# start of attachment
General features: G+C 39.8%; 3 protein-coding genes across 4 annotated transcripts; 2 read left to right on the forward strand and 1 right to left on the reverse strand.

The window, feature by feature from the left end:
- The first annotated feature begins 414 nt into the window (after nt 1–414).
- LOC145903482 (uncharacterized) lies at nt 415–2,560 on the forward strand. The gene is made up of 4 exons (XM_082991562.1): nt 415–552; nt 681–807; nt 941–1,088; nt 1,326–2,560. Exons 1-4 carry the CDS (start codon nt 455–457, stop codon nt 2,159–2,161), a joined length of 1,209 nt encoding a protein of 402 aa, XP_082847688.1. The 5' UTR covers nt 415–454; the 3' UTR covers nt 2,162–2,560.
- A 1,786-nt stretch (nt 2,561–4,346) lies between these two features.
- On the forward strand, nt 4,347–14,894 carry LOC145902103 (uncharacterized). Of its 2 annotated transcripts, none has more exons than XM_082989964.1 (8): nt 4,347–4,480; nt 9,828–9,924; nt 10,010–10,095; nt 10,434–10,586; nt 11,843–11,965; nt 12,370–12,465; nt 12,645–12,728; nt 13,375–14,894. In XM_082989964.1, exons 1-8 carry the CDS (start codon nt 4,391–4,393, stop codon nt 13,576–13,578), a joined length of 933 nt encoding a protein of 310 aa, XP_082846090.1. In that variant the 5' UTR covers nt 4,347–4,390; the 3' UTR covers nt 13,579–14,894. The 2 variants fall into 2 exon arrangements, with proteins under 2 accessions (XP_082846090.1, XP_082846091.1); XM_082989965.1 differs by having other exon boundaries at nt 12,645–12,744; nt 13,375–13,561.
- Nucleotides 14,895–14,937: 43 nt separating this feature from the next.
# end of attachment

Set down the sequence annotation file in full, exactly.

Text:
General features: G+C 39.8%; 3 protein-coding genes across 4 annotated transcripts; 2 read left to right on the forward strand and 1 right to left on the reverse strand.

The window, feature by feature from the left end:
- The first annotated feature begins 414 nt into the window (after nt 1–414).
- LOC145903482 (uncharacterized) lies at nt 415–2,560 on the forward strand. The gene is made up of 4 exons (XM_082991562.1): nt 415–552; nt 681–807; nt 941–1,088; nt 1,326–2,560. Exons 1-4 carry the CDS (start codon nt 455–457, stop codon nt 2,159–2,161), a joined length of 1,209 nt encoding a protein of 402 aa, XP_082847688.1. The 5' UTR covers nt 415–454; the 3' UTR covers nt 2,162–2,560.
- A 1,786-nt stretch (nt 2,561–4,346) lies between these two features.
- On the forward strand, nt 4,347–14,894 carry LOC145902103 (uncharacterized). Of its 2 annotated transcripts, none has more exons than XM_082989964.1 (8): nt 4,347–4,480; nt 9,828–9,924; nt 10,010–10,095; nt 10,434–10,586; nt 11,843–11,965; nt 12,370–12,465; nt 12,645–12,728; nt 13,375–14,894. In XM_082989964.1, exons 1-8 carry the CDS (start codon nt 4,391–4,393, stop codon nt 13,576–13,578), a joined length of 933 nt encoding a protein of 310 aa, XP_082846090.1. In that variant the 5' UTR covers nt 4,347–4,390; the 3' UTR covers nt 13,579–14,894. The 2 variants fall into 2 exon arrangements, with proteins under 2 accessions (XP_082846090.1, XP_082846091.1); XM_082989965.1 differs by having other exon boundaries at nt 12,645–12,744; nt 13,375–13,561.
- Nucleotides 14,895–14,937: 43 nt separating this feature from the next.